The Rough Writer composition books are kept in the kindergarten through sixth-grade classrooms and in math classrooms in grades 7 to 12. Writing exercises occur in math, science and social studies classes as well as in English class. Student writing samples are featured on bulletin boards in the schools and at the central office.

“That’s a great motivator, seeing your work displayed,” Hazelton said. “Writing with illustrations is a powerful piece.”

Ryann Hudson, 12, a seventh-grader at Roosevelt Middle School, said she likes the free-writing assignments, especially in English class. “It’s made me a better writer,” she said. “I’m starting to like it and getting used to doing it.”

In math class, they write what was hard or what they liked about a recent lesson. “I like anything with fractions or ratios,” Ryann said.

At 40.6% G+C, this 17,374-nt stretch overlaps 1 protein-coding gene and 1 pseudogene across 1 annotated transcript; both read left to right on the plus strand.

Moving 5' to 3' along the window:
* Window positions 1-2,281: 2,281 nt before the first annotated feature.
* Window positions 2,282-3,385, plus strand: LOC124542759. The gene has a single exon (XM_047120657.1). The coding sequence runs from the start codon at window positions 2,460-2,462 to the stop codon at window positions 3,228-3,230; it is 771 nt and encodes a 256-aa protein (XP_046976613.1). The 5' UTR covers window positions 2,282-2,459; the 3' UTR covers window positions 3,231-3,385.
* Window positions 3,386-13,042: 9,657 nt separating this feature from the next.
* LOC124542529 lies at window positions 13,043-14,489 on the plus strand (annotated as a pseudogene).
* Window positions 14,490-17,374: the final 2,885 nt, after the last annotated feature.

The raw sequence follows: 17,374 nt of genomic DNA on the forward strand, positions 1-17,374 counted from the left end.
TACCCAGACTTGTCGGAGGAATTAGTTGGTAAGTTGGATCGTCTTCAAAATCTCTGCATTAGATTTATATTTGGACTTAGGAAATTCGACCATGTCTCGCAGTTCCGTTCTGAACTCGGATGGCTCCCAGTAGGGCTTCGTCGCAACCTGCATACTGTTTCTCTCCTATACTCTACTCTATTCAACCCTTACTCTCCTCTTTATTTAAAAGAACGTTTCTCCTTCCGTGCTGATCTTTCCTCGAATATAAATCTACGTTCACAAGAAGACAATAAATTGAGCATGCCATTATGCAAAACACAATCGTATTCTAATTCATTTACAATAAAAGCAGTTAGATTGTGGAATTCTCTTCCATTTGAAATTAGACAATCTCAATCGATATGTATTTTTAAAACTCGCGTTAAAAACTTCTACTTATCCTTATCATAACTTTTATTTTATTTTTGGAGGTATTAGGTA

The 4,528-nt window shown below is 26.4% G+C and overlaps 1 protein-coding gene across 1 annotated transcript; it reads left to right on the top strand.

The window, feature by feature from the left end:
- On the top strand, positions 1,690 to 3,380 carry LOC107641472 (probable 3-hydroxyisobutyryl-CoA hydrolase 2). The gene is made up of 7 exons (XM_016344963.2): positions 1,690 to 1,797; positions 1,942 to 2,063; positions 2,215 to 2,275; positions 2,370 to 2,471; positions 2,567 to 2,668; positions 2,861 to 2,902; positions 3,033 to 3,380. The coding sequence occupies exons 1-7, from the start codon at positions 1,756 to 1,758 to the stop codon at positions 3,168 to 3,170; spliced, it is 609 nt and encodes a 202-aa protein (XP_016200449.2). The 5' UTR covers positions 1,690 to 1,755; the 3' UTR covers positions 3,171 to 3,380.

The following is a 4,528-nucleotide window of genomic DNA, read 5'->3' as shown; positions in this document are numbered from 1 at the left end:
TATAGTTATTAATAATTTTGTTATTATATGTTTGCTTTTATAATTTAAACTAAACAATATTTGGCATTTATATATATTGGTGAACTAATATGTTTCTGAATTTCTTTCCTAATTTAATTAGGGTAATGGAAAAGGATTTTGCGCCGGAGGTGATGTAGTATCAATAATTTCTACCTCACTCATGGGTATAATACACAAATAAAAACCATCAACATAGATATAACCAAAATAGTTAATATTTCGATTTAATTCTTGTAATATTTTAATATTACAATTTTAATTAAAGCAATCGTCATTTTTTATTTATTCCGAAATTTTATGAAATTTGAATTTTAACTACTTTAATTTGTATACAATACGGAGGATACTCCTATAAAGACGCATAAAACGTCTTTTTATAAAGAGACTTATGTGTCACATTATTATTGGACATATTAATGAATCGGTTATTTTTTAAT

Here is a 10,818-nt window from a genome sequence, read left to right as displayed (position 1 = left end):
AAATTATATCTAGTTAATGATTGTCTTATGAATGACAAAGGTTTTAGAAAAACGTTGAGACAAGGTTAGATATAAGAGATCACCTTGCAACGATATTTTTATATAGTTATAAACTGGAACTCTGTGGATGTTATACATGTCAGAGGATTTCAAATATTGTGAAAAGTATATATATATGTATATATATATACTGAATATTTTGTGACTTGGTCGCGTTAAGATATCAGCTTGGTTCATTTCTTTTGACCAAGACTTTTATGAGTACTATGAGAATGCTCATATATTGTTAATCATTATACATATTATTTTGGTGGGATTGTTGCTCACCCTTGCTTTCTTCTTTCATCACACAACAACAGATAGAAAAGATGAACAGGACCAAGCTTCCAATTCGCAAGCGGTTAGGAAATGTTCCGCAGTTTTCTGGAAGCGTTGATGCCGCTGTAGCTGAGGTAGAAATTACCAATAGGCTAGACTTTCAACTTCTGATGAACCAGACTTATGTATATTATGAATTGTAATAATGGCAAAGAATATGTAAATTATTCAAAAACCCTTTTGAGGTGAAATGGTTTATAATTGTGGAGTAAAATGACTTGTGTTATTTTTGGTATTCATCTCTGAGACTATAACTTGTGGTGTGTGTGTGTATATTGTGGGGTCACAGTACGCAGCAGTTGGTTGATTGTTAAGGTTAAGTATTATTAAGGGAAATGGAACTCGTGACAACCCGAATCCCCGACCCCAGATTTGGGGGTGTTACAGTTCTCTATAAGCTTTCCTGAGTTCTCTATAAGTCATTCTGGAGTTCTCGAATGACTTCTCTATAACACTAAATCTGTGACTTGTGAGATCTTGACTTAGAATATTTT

Her schoolmate, Jeremiah Maynard, 13, said the extra writing has improved his reading skills. “I can read faster now and more fluently,” Maynard said. He also likes writing and illustrating his own comic books, about typical, everyday problems or supernatural events. He said he keeps the sheets and takes them along on trips to read.

The daily writing tasks are paying off for the students in Curtis’ third-grade class. Hands shot up among the 23 students when Hazelton asked how many of them were enjoying writing each day. And about 10 stayed up when she asked how many didn’t enjoy writing at the start of the year but liked it now.


Students entered their 100-word stories in a creative writing contest in October and Curtis, 42, of South Ozone Park, Queens, sent off the submissions after they finished them at home. At first she thought the contest might be too challenging for her mostly 8-year-olds since it was so early in the school year, but she noted they responded well.